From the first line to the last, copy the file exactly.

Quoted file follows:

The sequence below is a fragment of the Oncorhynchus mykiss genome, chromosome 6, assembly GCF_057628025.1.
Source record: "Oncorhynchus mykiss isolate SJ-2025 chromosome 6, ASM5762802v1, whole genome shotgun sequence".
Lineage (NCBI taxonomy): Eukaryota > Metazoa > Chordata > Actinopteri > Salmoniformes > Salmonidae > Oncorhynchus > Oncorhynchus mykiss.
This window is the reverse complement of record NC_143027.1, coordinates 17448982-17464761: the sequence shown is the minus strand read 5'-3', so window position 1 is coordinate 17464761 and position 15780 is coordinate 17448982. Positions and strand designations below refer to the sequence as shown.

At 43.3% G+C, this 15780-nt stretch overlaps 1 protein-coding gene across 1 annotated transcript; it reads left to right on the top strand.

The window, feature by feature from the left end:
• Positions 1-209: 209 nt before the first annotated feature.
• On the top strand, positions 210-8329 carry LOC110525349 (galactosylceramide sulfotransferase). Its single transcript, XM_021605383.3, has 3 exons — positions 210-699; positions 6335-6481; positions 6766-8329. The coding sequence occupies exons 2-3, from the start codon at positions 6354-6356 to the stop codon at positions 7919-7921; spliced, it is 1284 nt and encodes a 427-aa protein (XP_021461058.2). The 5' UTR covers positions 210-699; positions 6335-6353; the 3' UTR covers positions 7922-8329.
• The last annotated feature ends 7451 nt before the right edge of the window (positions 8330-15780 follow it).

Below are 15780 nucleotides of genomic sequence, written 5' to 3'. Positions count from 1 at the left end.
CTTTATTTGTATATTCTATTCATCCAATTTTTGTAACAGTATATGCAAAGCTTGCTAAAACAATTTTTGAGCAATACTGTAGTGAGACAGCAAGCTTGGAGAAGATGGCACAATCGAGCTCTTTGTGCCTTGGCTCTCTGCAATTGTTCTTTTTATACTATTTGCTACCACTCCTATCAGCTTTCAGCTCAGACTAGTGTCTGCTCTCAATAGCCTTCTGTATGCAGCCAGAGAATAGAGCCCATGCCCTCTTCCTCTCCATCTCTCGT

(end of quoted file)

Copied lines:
The sequence below is a fragment of the Oncorhynchus mykiss genome, chromosome 6, assembly GCF_057628025.1.
Source record: "Oncorhynchus mykiss isolate SJ-2025 chromosome 6, ASM5762802v1, whole genome shotgun sequence".
Lineage (NCBI taxonomy): Eukaryota > Metazoa > Chordata > Actinopteri > Salmoniformes > Salmonidae > Oncorhynchus > Oncorhynchus mykiss.
This window is the reverse complement of record NC_143027.1, coordinates 17448982-17464761: the sequence shown is the minus strand read 5'-3', so window position 1 is coordinate 17464761 and position 15780 is coordinate 17448982. Positions and strand designations below refer to the sequence as shown.

At 43.3% G+C, this 15780-nt stretch overlaps 1 protein-coding gene across 1 annotated transcript; it reads left to right on the top strand.

The window, feature by feature from the left end:
• Positions 1-209: 209 nt before the first annotated feature.
• On the top strand, positions 210-8329 carry LOC110525349 (galactosylceramide sulfotransferase). Its single transcript, XM_021605383.3, has 3 exons — positions 210-699; positions 6335-6481; positions 6766-8329. The coding sequence occupies exons 2-3, from the start codon at positions 6354-6356 to the stop codon at positions 7919-7921; spliced, it is 1284 nt and encodes a 427-aa protein (XP_021461058.2). The 5' UTR covers positions 210-699; positions 6335-6353; the 3' UTR covers positions 7922-8329.
• The last annotated feature ends 7451 nt before the right edge of the window (positions 8330-15780 follow it).

Below are 15780 nucleotides of genomic sequence, written 5' to 3'. Positions count from 1 at the left end.
CTTTATTTGTATATTCTATTCATCCAATTTTTGTAACAGTATATGCAAAGCTTGCTAAAACAATTTTTGAGCAATACTGTAGTGAGACAGCAAGCTTGGAGAAGATGGCACAATCGAGCTCTTTGTGCCTTGGCTCTCTGCAATTGTTCTTTTTATACTATTTGCTACCACTCCTATCAGCTTTCAGCTCAGACTAGTGTCTGCTCTCAATAGCCTTCTGTATGCAGCCAGAGAATAGAGCCCATGCCCTCTTCCTCTCCATCTCTCGT